Good Night, Frank Cady

We would like to take a moment to acknowledge the passing of beloved character actor, Frank Cady. Although primarily known for his television role as Sam Drucker, the postmaster and general store keeper of Hooterville, USA, like many actors of his time, Cady made more than a few appearances on the radio.

Frank Cady was a native of Northern California, and worked on the town newspaper, the Lassen County Advocate, while in high school. He studied journalism and drama at Stanford, married his college sweetheart, and served an apprenticeship at the Westminster Theater in London. He returned to Stanford in 1939 but quickly became dissatisfied with academia. He took up a career as a radio announcer on various California stations until WWII disrupted his career. He served in the Army Air Force from 1943 to 1946, moving through England, France and Germany.

After his discharge Cady joined the Los Angeles area theater community. Stage work led to movie work, and he made several small and not so small appearances in movies, usually the film noir pictures that were becoming popular at the time. Cady appeared in Flamingo Road(1949), The Asphalt Jungle(1950), When Worlds Collide(1951), and Rear Window(1954), among others.

In the mid 50′s Cady began contrast his bit roles in noir movies by making the rounds of radio Westerns. He appeared in many episodes of Gunsmoke, including “Bone Hunters”, “Young Love”, “Doc Quits”, “Cow’s Cribs”, and “The Squaw”. He also took his talents to Fort Laramie for several episodes, such as “Stage Coach Stop”, Squaw Man”, and “The Young Trooper”. He also made several appearances on Have Gun, Will Travel.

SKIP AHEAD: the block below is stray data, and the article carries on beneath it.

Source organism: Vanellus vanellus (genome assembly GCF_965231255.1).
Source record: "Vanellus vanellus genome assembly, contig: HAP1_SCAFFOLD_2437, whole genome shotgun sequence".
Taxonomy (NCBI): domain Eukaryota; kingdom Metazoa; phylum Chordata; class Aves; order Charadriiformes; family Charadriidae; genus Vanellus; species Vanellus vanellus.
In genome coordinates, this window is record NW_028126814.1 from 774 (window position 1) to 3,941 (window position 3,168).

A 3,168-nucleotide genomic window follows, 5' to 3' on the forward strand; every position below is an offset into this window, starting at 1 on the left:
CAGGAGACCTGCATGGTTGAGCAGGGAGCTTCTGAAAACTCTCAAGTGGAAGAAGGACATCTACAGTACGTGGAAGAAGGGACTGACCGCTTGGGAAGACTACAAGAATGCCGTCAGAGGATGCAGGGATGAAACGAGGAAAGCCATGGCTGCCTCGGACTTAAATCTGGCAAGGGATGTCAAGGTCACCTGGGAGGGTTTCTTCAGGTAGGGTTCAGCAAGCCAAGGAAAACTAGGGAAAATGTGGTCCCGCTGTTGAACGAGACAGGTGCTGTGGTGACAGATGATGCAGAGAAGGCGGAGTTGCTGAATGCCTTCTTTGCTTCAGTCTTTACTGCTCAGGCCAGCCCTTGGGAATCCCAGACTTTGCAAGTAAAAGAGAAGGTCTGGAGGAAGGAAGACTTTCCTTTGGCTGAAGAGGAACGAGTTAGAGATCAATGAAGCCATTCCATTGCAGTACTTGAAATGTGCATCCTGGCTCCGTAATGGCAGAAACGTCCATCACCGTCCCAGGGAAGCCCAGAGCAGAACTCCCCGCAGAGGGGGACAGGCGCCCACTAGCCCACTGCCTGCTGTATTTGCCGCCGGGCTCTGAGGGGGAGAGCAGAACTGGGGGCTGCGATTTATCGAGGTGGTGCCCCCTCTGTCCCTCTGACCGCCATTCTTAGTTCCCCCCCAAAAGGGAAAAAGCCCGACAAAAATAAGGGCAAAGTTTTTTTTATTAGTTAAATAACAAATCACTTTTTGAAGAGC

About the time Frank Cady was making ends meet on radio, he also began work on the medium that would be his home, television. He made several appearances as Ozzie and Harriet‘s family doctor, as well as commercials plugging Shasta Grape Soda. His best known role was as Sam Drucker, one of the “less wacky” residents of Hooterville, the small community that was the setting of Petticoat Junction and later spin-off Green Acres. Paul Henning created both shows and previously brought The Beverly Hillbillies to the small screen. In the last seasons, Sam Drucker showed up in Beverly Hills as a supposed love interest for Granny.

In 1991 Cady and his wife retired to Wilsonville, OR, where he lived out his days. Frank Cady passed away on Jun 8, 2012. He was 96 years old.

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4 Responses to Good Night, Frank Cady

  1. Jimbo says:

    He was on the Gunsmoke radio series now and then. I just heard him yesterday.

  2. Molly says:

    I especially like him as Doc Williams in Ozzie and Harriet. He was in a lot of shows – always played the kind of characters that felt familiar, kind and genuine. He will be missed.

  3. David Mattson says:

    Most of the first fifty years of TV was recycled radio, dependent upon radio talent that could write and deliver a show on time with minimum cost. Actors like Frank were the reliable glue that held an audience’s loyalty year after year. Not many like his breed these days.

  4. Peter says:

    Reminds me of a time when decency prevailed. No gratuitous sex or violence. Just good, wholesome programming that did not require a parent to keep their hand on the remote against the probability that something offensive would appear. Something to be learned and examples to be set. A bygone era that I yearn for. I have become an anacronysm.

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